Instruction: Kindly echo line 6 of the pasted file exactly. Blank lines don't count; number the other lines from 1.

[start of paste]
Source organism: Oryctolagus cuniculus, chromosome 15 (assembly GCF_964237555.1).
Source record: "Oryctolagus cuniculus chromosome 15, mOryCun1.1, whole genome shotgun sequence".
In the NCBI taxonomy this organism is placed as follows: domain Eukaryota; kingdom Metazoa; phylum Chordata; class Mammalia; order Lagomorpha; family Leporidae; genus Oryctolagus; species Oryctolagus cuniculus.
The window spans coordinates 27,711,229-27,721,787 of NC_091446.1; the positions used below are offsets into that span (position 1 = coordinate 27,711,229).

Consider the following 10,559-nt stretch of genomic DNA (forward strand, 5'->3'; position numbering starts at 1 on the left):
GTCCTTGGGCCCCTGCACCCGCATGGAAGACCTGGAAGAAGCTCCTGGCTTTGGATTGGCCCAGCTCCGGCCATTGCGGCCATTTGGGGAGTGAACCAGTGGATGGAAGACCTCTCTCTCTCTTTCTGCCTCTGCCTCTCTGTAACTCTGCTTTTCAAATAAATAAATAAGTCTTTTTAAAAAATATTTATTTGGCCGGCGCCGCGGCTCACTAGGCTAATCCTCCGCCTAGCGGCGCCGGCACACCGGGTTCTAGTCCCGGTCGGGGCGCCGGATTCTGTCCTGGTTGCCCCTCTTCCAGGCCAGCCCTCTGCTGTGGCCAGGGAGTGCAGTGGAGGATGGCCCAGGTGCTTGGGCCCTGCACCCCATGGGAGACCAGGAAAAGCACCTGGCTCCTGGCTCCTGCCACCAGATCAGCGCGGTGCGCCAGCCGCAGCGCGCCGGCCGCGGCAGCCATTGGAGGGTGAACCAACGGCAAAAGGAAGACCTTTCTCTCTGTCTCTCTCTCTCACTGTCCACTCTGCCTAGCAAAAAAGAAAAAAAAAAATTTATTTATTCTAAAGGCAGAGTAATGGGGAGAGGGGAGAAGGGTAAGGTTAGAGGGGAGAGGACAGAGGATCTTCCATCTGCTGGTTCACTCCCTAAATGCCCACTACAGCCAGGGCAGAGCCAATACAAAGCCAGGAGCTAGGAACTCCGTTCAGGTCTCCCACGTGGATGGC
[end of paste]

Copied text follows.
GTCCTTGGGCCCCTGCACCCGCATGGAAGACCTGGAAGAAGCTCCTGGCTTTGGATTGGCCCAGCTCCGGCCATTGCGGCCATTTGGGGAGTGAACCAGTGGATGGAAGACCTCTCTCTCTCTTTCTGCCTCTGCCTCTCTGTAACTCTGCTTTTCAAATAAATAAATAAGTCTTTTTAAAAAATATTTATTTGGCCGGCGCCGCGGCTCACTAGGCTAATCCTCCGCCTAGCGGCGCCGGCACACCGGGTTCTAGTCCCGGTCGGGGCGCCGGATTCTGTCCTGGTTGCCCCTCTTCCAGGCCAGCCCTCTGCTGTGGCCAGGGAGTGCAGTGGAGGATGGCCCAGGTGCTTGGGCCCTGCACCCCATGGGAGACCAGGAAAAGCACCTGGCTCCTGGCTCCTGCCACCAGATCAGCGCGGTGCGCCAGCCGCAGCGCGCCGGCCGCGGCAGCCATTGGAGGGTGAACCAACGGCAAAAGGAAGACCTTTCTCTCTGTCTCTCTCTCTCACTGTCCACTCTGCCTAGCAAAAAAGAAAAAAAAAAATTTATTTATTCTAAAGGCAGAGTAATGGGGAGAGGGGAGAAGGGTAAGGTTAGAGGGGAGAGGACAGAGGATCTTCCATCTGCTGGTTCACTCCCTAAATGCCCACTACAGCCAGGGCAGAGCCAATACAAAGCCAGGAGCTAGGAACTCCGTTCAGGTCTCCCACGTGGATGGC